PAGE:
This post is inspired by Samantha, Darren, and (I believe) Adam, with whom I had a most delightful lunch with today as they were passing through Park City. Okay. So it was a delightful lunch for me, though I doubt it was as delightful for them considering what a horrendous date I was in that all we talked about was me me me. Next time . . .
Anyway, over the course of lunch, they were regaled with my brief academic history. And I realized that I've been wanting to get a new alpha post up for some time, but I haven't had a subject for a j post. I know I'm stretching it a bit tonight, but it'll work in the end; you'll see.
I've commented previously on my academic history. In a nutshell, I've gone through quite a number of majors. I claim that it makes me well-rounded, but more than likely I'm just fickle in my academic pursuits.
Biomedical Engineering Tonight's story begins back in high school, actually. My very first declared major was Biomedical Engineering. This was offered at the University of Iowa, which is where I wanted to go because it was far away from Wyoming. And BYU. I was accepted into the degree, and trekked out to Iowa City with the Poppa (and I think Lil Bro because I'm sure there was someone else riding with us) to visit campus. I remember loving the campus. But more than anything, I remember wandering through the Look-at-All-the-Majors-You-Can-Choose-From booths and talking to the upperclassman who was manning the engineering booth. I expressed my interest in the biomedical track, and he went on this long spiel about pre-engineering blah blah blah grades blah blah blah applications blah blah blah. Finally, I stopped him and expressed my confusion because I could have sworn my acceptance letter indicated I was accepted into the degree. "Oh. You're one of the fifteen [or however few it was] freshmen who are fast-tracked into the program. Okay. Disregard everything I just said." That made me feel happy. And it fed my ego just a wee bit.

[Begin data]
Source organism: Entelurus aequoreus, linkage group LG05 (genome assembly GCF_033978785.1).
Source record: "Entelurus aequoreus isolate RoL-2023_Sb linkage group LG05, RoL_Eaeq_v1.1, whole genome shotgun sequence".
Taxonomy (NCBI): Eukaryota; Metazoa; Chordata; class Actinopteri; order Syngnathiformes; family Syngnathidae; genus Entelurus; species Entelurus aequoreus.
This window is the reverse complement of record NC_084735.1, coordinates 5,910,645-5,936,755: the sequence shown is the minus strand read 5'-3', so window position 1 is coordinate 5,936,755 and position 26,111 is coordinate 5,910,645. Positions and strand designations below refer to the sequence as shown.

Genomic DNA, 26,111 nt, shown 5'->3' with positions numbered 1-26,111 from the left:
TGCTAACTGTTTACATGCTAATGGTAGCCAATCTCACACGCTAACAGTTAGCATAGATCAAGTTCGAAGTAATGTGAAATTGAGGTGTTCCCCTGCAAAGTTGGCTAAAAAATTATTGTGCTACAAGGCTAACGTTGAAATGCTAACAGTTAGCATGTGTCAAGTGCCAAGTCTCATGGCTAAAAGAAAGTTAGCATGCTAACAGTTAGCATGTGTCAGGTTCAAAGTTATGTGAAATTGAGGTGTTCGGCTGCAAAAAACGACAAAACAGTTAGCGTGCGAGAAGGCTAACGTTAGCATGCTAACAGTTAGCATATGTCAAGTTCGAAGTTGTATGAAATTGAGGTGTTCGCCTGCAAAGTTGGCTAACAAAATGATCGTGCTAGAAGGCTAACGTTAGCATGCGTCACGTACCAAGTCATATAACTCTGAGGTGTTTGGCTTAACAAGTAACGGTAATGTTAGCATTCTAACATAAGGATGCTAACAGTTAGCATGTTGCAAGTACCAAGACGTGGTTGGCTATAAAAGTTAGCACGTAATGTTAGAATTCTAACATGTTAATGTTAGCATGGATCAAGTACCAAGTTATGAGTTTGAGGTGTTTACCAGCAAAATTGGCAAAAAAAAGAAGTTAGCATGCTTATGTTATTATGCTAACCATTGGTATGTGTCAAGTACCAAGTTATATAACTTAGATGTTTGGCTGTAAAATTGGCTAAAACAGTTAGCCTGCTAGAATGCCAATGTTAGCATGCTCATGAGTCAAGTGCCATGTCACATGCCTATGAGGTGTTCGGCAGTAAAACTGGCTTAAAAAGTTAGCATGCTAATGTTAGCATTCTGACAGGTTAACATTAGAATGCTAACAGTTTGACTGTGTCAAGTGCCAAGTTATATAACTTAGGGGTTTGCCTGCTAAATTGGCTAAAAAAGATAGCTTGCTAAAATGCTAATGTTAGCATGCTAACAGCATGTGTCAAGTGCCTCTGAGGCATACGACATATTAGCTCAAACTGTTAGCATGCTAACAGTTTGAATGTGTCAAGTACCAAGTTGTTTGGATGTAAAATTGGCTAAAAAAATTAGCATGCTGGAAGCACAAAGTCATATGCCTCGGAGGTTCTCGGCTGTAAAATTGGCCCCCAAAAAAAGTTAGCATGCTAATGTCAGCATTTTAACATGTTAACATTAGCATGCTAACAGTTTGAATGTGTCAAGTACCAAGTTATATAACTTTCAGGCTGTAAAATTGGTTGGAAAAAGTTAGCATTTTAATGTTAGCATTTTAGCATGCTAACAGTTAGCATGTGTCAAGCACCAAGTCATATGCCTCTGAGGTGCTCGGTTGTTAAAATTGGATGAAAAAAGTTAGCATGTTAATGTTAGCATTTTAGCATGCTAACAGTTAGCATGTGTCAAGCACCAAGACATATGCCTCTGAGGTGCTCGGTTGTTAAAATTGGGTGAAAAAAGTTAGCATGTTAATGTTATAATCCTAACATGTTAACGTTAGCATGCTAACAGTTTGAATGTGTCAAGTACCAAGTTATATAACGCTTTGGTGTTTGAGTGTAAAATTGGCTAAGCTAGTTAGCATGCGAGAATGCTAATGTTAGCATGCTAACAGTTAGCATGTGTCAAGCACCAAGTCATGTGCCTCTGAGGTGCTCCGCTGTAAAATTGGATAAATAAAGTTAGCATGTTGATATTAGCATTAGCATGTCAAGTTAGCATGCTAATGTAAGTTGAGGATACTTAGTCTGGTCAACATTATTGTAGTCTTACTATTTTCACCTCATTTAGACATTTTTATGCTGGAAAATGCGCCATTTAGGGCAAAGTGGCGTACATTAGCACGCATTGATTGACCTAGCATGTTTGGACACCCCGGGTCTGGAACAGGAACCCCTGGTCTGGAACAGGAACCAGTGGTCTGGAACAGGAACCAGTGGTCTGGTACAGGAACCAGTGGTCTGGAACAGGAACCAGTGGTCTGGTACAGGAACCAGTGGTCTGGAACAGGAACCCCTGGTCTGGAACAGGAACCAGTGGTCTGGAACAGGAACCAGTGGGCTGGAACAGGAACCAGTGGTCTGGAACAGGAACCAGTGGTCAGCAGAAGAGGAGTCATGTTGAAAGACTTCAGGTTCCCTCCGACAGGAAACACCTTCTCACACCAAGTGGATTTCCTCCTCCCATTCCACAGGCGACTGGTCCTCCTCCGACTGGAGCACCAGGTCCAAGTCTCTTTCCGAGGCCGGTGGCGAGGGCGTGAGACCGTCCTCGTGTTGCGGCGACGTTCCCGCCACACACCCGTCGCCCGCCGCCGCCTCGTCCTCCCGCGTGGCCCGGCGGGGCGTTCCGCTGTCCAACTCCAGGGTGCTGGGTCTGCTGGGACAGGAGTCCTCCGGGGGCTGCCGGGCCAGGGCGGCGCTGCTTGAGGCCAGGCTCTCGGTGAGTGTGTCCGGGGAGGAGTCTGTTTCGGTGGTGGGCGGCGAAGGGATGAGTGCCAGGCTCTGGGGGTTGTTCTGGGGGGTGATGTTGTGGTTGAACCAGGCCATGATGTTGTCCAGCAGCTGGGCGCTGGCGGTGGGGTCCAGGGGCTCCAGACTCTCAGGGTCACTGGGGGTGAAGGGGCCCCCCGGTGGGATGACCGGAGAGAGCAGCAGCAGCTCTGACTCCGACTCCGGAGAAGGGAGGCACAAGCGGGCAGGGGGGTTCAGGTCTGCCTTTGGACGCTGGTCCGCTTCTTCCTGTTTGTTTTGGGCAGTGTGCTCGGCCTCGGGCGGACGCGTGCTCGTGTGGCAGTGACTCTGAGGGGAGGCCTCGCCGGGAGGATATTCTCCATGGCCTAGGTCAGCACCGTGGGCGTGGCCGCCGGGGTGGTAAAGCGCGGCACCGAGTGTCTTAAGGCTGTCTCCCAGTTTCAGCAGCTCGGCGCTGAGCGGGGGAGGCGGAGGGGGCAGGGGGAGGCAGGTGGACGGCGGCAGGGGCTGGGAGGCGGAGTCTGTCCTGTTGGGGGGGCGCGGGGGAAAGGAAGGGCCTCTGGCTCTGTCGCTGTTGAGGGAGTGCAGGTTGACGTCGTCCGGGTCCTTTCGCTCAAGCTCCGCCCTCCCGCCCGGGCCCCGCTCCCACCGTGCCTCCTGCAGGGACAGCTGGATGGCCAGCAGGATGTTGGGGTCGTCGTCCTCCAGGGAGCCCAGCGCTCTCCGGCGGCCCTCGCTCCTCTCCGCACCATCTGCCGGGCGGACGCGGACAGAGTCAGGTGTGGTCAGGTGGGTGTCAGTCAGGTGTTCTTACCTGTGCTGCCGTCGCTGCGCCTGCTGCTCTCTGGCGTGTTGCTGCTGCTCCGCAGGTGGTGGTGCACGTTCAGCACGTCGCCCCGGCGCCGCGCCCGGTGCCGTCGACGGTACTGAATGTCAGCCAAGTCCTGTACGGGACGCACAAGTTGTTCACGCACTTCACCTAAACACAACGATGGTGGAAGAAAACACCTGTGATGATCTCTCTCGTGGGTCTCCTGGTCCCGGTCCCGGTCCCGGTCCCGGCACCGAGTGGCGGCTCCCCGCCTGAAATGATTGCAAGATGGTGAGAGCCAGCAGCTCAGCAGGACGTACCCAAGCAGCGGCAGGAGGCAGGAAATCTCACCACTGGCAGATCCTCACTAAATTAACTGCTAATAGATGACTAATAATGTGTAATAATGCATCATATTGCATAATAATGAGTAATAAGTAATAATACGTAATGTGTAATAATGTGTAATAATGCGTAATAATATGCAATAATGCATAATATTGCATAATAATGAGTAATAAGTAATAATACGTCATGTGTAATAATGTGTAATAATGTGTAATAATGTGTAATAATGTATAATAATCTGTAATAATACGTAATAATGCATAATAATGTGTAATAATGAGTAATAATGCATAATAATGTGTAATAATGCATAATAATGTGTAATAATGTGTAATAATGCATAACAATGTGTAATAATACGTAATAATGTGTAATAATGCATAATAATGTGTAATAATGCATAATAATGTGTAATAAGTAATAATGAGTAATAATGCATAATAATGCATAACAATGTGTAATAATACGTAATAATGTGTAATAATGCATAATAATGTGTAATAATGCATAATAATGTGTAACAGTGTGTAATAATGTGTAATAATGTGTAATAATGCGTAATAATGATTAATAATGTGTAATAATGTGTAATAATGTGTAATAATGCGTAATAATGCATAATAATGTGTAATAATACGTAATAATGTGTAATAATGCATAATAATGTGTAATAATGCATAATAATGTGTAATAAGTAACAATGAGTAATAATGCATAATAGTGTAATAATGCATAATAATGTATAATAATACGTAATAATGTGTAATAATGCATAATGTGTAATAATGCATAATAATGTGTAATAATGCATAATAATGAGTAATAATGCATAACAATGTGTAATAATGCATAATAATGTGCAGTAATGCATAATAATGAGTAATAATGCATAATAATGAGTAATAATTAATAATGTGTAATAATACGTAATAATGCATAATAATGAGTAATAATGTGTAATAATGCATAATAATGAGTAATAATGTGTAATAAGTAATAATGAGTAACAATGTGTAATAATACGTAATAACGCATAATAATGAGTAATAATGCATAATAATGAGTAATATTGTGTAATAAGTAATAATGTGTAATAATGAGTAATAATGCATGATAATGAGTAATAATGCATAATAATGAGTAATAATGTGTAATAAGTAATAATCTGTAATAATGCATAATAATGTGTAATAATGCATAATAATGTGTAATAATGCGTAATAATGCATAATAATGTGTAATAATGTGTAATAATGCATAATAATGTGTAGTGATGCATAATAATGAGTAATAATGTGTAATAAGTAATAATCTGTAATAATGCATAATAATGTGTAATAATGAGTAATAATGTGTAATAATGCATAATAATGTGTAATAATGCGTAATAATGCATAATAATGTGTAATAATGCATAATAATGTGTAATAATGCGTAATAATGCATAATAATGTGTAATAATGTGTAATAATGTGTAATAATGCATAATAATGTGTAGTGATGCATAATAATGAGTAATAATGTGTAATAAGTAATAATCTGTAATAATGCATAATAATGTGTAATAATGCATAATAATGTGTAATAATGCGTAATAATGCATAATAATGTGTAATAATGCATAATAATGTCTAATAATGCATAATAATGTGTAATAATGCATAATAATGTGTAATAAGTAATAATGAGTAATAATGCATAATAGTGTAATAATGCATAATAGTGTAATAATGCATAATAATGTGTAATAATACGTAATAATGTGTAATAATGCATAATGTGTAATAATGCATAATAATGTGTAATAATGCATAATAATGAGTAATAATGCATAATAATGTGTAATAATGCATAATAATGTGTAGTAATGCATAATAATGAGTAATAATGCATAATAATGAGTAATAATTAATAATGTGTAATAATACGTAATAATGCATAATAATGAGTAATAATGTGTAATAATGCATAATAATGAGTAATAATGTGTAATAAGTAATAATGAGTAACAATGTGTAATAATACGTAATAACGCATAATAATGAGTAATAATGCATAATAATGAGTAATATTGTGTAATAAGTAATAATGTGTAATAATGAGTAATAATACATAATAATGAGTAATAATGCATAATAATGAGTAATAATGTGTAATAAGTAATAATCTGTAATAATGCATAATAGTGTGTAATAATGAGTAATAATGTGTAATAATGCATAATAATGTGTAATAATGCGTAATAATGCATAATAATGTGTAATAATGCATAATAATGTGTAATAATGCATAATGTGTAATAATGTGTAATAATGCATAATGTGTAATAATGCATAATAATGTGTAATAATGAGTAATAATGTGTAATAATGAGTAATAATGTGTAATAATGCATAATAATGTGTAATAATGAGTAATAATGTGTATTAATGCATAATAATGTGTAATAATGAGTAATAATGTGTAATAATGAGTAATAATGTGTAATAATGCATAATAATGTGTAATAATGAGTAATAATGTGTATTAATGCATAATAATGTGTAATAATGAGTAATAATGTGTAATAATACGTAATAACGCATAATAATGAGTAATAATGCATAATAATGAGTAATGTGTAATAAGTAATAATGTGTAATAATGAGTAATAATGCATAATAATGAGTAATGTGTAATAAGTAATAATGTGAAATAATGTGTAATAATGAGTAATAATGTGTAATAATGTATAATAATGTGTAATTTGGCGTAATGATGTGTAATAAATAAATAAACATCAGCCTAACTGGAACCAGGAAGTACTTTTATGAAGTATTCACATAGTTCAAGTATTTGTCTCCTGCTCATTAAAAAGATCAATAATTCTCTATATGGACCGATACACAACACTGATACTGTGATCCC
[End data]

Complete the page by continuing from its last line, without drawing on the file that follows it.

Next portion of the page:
Unfortunately, I didn't go to the University of Iowa; God apparently had other intentions, because I did all I could to avoid BYU, including but not limited to mailing in my application on the day it was due so that it would arrive late, sending in half-ass essays, and sending in the scholarship application over a week late. But no. I was still accepted to the Y. And I received a full-tuition scholarship. And a football scholarship. (Did you know that marching band scholarships are paid for by the football team? I think that's pretty cool for a band geek.) True, I also received a scholarship to Iowa, but it was a mere drop in the bucket against out-of-state tuition.
Sometimes I wonder how my life would have been different had I gone to Iowa instead of BYU. Ultimately, that's a fruitless speculation, because my entire life seems to have been defined by my college experience. Friends . . . Mission . . . Ballroom . . . Coming out . . .